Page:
Here we are faced, for example, with the the bad pronunciation in “Ave verum” - the second word being delivered as “ve” with the ‘e’ (as in ‘met’) and the “r” given a soft English obscure sound.  All very 'twee' BUT the Latin ‘e’ is a long 'ay' sound and the ‘r’ is rolled.  Other subtle differences are an absolute pest as where the ‘voiceless plosive alveolar’ consonant ‘t’ is different in Latin -  the tongue being placed behind the top teeth and not on the ridge at the front of the hard palate.  Any Italian speaker will corroborate this and, of course, Church Latin adopts Italian disciplines.

One incident I must recount here as it completely ‘threw’ the choir.  Having been involved professionally for a good number of years in Scottish Parish and Congregational churches where the Magnificat is never sung, on arrival at the first choir practice at a new Anglican post, the canticles for Evensong came to be rehearsed.   Here my long term memory of my days as a cathedral chorister in the 1940s ‘kicked in’ swiftly when the name Abraham was sung.  We had always pronounced it with an open ‘a’ – “Ah – vra – ham”, whereas choirs to this day adopt the American transmogrification of vowels and pronounced it “Ay – bra – ham” .  I stopped in my tracks and halted the vocal flow.

(Hebrew font may be downloaded here.)

I immediately asked the gathering of choristers, children, adults and the vicar to boot, why they pronounced the Patriarch’s name as if they had been reared in the Bronx and explained my misgivings.  The vicar gave the excuse that it had always been sung that way.  I replied "Oh no, not in my chorister experience in the 1940s and early 50s!"  That is when I resorted to some visual aids and used the choir vestry blackboard, immediately writing the name in Hebrew, spelt aleph a beyt b resh r he h and mem m (all right to left m h r b a), pointing out that aleph has the broad open 'ah' sound as in 'far' and is vocalise with a glottal stop as in the English "a - a".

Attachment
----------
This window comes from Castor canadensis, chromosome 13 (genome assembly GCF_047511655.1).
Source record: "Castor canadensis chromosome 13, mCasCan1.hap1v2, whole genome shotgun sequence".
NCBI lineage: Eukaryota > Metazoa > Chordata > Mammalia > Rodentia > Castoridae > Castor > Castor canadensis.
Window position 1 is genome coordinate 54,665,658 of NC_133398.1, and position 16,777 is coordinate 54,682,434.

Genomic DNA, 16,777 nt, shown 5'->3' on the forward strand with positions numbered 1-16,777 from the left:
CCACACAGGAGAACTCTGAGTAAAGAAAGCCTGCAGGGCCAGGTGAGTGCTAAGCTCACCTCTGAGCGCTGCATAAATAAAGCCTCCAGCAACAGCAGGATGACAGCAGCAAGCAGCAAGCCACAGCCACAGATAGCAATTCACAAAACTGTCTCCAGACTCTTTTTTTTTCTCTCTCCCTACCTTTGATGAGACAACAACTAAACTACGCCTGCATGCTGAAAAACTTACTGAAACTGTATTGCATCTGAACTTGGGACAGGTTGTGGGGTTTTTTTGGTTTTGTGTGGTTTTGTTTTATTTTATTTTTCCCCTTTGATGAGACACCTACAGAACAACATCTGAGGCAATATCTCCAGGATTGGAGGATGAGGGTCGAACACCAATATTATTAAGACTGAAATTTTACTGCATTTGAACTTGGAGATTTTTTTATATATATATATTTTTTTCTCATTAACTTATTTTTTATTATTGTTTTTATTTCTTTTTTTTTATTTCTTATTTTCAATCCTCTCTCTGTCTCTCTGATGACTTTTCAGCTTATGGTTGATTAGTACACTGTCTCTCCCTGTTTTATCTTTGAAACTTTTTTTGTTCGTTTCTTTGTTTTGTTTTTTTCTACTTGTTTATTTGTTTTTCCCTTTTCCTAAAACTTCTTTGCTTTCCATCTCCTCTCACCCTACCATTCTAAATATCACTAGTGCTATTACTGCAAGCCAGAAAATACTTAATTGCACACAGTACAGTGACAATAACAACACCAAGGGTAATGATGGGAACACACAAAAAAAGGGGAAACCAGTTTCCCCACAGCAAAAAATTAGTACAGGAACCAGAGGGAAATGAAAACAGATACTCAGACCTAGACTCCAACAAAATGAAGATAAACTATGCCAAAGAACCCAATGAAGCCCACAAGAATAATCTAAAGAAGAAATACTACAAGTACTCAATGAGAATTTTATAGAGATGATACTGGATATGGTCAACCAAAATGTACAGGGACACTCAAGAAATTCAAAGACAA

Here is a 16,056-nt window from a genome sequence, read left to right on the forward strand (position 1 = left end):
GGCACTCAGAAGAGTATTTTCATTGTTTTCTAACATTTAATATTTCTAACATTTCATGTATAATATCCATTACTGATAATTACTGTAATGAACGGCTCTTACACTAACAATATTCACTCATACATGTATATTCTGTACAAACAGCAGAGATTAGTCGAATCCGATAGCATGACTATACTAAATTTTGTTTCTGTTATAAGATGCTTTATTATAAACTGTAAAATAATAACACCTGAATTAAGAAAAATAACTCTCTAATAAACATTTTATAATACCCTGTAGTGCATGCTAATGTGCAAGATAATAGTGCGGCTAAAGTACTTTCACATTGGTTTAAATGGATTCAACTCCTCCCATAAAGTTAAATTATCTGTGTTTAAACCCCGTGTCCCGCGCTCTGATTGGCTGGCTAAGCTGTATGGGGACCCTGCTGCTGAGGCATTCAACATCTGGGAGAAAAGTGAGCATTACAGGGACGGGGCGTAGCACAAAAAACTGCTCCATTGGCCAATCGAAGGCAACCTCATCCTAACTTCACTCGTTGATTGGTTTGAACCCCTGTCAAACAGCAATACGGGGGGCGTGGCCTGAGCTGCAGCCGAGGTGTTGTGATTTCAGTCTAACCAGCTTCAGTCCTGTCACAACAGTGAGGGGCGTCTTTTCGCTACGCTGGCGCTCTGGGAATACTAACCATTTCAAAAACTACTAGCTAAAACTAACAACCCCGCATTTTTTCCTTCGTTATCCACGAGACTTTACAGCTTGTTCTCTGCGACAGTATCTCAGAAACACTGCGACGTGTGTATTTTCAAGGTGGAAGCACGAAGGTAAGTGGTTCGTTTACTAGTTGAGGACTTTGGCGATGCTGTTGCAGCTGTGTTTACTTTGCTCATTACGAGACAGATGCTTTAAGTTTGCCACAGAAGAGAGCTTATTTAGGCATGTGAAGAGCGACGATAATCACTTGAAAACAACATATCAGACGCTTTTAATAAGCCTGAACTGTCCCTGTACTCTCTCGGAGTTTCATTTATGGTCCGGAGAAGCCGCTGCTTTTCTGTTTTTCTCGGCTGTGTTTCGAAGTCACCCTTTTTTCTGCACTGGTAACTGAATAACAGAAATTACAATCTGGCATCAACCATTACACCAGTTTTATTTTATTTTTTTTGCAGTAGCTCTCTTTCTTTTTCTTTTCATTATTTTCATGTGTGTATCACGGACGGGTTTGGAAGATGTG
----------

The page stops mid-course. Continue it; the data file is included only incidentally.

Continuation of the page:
To add further salt to their wounds I gave them another snippet of information - the 'b' should be pronounced as a 'v', as the letter 'beyt' (shaped like an upstanding rectangle with the left side missing) is so pronounced unless it has a point (a dagesh) in its centre when it is pronounced as a 'b' BUT Abraham's 'beyt' has NO dagesh!  Therefore the name must be vocalised as "Ah - vra - ham".  Quod erat demonstrandum!  (I did not, however, make them try to say the Hebrew 'v' with both lips touching. not as the English 'v' with lower lip touching the upper teeth.)  
Here is a beyt with no dagesh:
ב and here, a beyt with a dagesh: בּ
Even if
Abraham was treated with English rules (e.g. where 'at' has a short 'a' but 'ate' has a long 'a' because the consonant following the 'a' is itself followed by the soft vowel 'e'), the first 'A' of the patriarch's name is followed by a DOUBLE consonant, these followed by the HARD vowel 'a' - TWO reasons why the 'A' is pronounced 'ah'!

For those who are unaware of these rules (but certainly not proficiently correct Italian speakers) there are two SOFT vowels 'a' & 'e', the remaining three, 'a', 'o' & 'u' being HARD.

Nevertheless being inverse snobs who revelled in their ignorance, the general consensus was that the Ay-braham should remain - encouraging me to refer to him thereafter as Abe (as in Lincoln).   When American pronunciation permeates even the cloisters of Anglicanism, methinks something is grossly amiss as our language is being mutated and under attack!

copyright © Mel Young 1995
all rights reserved

Backing Track: "A Hymn of the Nativity" by Kenneth Leighton

I discovered 'A Hymn of the Nativity' some 52 years ago
and was captivated by Leighton's treatment of the text then
and now, despite half a century having passed, I am still
enthralled by the freshness of the work.  Doubtlessly
some other choirmaster will repeat this observation
when yet another half century has manifested.